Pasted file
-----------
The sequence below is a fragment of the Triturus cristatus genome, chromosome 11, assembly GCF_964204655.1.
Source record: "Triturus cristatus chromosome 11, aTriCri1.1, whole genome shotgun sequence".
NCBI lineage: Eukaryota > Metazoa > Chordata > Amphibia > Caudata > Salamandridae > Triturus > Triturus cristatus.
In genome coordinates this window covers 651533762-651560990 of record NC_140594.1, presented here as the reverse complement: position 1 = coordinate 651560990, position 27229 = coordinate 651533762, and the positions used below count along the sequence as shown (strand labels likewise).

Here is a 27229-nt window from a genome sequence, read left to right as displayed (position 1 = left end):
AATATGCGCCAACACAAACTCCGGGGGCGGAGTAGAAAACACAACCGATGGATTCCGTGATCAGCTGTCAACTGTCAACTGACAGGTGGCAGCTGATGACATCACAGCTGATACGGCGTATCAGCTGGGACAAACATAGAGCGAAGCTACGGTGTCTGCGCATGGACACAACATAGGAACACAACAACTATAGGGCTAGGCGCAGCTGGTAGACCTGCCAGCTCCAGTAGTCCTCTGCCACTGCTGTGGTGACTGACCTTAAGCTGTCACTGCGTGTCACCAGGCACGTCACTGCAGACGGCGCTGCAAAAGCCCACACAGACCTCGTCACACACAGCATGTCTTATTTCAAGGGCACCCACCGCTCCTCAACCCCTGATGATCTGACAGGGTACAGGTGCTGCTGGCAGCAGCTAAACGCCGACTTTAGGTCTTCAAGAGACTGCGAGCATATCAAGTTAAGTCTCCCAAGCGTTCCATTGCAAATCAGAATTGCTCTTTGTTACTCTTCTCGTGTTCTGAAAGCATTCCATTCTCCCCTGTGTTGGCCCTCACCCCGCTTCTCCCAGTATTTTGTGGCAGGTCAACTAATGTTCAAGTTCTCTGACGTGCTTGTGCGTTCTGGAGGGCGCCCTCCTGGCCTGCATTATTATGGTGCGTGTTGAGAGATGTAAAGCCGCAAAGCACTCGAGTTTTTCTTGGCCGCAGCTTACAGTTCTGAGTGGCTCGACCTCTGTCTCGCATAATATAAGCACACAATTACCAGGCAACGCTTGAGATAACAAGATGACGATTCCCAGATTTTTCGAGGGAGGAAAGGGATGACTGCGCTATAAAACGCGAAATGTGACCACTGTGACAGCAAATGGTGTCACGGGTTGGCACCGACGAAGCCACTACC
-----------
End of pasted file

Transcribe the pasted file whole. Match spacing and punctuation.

The sequence below is a fragment of the Triturus cristatus genome, chromosome 11, assembly GCF_964204655.1.
Source record: "Triturus cristatus chromosome 11, aTriCri1.1, whole genome shotgun sequence".
NCBI lineage: Eukaryota > Metazoa > Chordata > Amphibia > Caudata > Salamandridae > Triturus > Triturus cristatus.
In genome coordinates this window covers 651533762-651560990 of record NC_140594.1, presented here as the reverse complement: position 1 = coordinate 651560990, position 27229 = coordinate 651533762, and the positions used below count along the sequence as shown (strand labels likewise).

Here is a 27229-nt window from a genome sequence, read left to right as displayed (position 1 = left end):
AATATGCGCCAACACAAACTCCGGGGGCGGAGTAGAAAACACAACCGATGGATTCCGTGATCAGCTGTCAACTGTCAACTGACAGGTGGCAGCTGATGACATCACAGCTGATACGGCGTATCAGCTGGGACAAACATAGAGCGAAGCTACGGTGTCTGCGCATGGACACAACATAGGAACACAACAACTATAGGGCTAGGCGCAGCTGGTAGACCTGCCAGCTCCAGTAGTCCTCTGCCACTGCTGTGGTGACTGACCTTAAGCTGTCACTGCGTGTCACCAGGCACGTCACTGCAGACGGCGCTGCAAAAGCCCACACAGACCTCGTCACACACAGCATGTCTTATTTCAAGGGCACCCACCGCTCCTCAACCCCTGATGATCTGACAGGGTACAGGTGCTGCTGGCAGCAGCTAAACGCCGACTTTAGGTCTTCAAGAGACTGCGAGCATATCAAGTTAAGTCTCCCAAGCGTTCCATTGCAAATCAGAATTGCTCTTTGTTACTCTTCTCGTGTTCTGAAAGCATTCCATTCTCCCCTGTGTTGGCCCTCACCCCGCTTCTCCCAGTATTTTGTGGCAGGTCAACTAATGTTCAAGTTCTCTGACGTGCTTGTGCGTTCTGGAGGGCGCCCTCCTGGCCTGCATTATTATGGTGCGTGTTGAGAGATGTAAAGCCGCAAAGCACTCGAGTTTTTCTTGGCCGCAGCTTACAGTTCTGAGTGGCTCGACCTCTGTCTCGCATAATATAAGCACACAATTACCAGGCAACGCTTGAGATAACAAGATGACGATTCCCAGATTTTTCGAGGGAGGAAAGGGATGACTGCGCTATAAAACGCGAAATGTGACCACTGTGACAGCAAATGGTGTCACGGGTTGGCACCGACGAAGCCACTACC